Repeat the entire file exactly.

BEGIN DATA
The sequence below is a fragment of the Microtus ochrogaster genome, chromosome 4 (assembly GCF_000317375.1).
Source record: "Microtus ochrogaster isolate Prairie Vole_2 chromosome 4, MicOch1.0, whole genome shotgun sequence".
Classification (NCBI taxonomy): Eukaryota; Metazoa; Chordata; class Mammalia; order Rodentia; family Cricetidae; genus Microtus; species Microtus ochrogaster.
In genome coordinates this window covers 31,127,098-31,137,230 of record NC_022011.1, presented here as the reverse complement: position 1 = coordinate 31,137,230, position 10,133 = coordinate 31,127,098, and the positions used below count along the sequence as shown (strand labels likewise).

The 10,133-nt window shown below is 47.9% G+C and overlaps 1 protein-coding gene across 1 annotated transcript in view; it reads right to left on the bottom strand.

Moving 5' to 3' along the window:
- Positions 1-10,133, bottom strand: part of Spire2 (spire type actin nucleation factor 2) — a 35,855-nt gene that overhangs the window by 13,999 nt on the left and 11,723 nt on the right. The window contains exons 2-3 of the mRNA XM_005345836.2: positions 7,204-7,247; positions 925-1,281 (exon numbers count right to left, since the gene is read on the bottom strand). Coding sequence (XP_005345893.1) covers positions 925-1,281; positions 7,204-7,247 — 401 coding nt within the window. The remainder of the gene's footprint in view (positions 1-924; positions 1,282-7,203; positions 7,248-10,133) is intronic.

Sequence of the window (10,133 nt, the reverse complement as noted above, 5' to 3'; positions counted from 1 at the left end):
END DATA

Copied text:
The sequence below is a fragment of the Microtus ochrogaster genome, chromosome 4 (assembly GCF_000317375.1).
Source record: "Microtus ochrogaster isolate Prairie Vole_2 chromosome 4, MicOch1.0, whole genome shotgun sequence".
Classification (NCBI taxonomy): Eukaryota; Metazoa; Chordata; class Mammalia; order Rodentia; family Cricetidae; genus Microtus; species Microtus ochrogaster.
In genome coordinates this window covers 31,127,098-31,137,230 of record NC_022011.1, presented here as the reverse complement: position 1 = coordinate 31,137,230, position 10,133 = coordinate 31,127,098, and the positions used below count along the sequence as shown (strand labels likewise).

The 10,133-nt window shown below is 47.9% G+C and overlaps 1 protein-coding gene across 1 annotated transcript in view; it reads right to left on the bottom strand.

Moving 5' to 3' along the window:
- Positions 1-10,133, bottom strand: part of Spire2 (spire type actin nucleation factor 2) — a 35,855-nt gene that overhangs the window by 13,999 nt on the left and 11,723 nt on the right. The window contains exons 2-3 of the mRNA XM_005345836.2: positions 7,204-7,247; positions 925-1,281 (exon numbers count right to left, since the gene is read on the bottom strand). Coding sequence (XP_005345893.1) covers positions 925-1,281; positions 7,204-7,247 — 401 coding nt within the window. The remainder of the gene's footprint in view (positions 1-924; positions 1,282-7,203; positions 7,248-10,133) is intronic.

Sequence of the window (10,133 nt, the reverse complement as noted above, 5' to 3'; positions counted from 1 at the left end):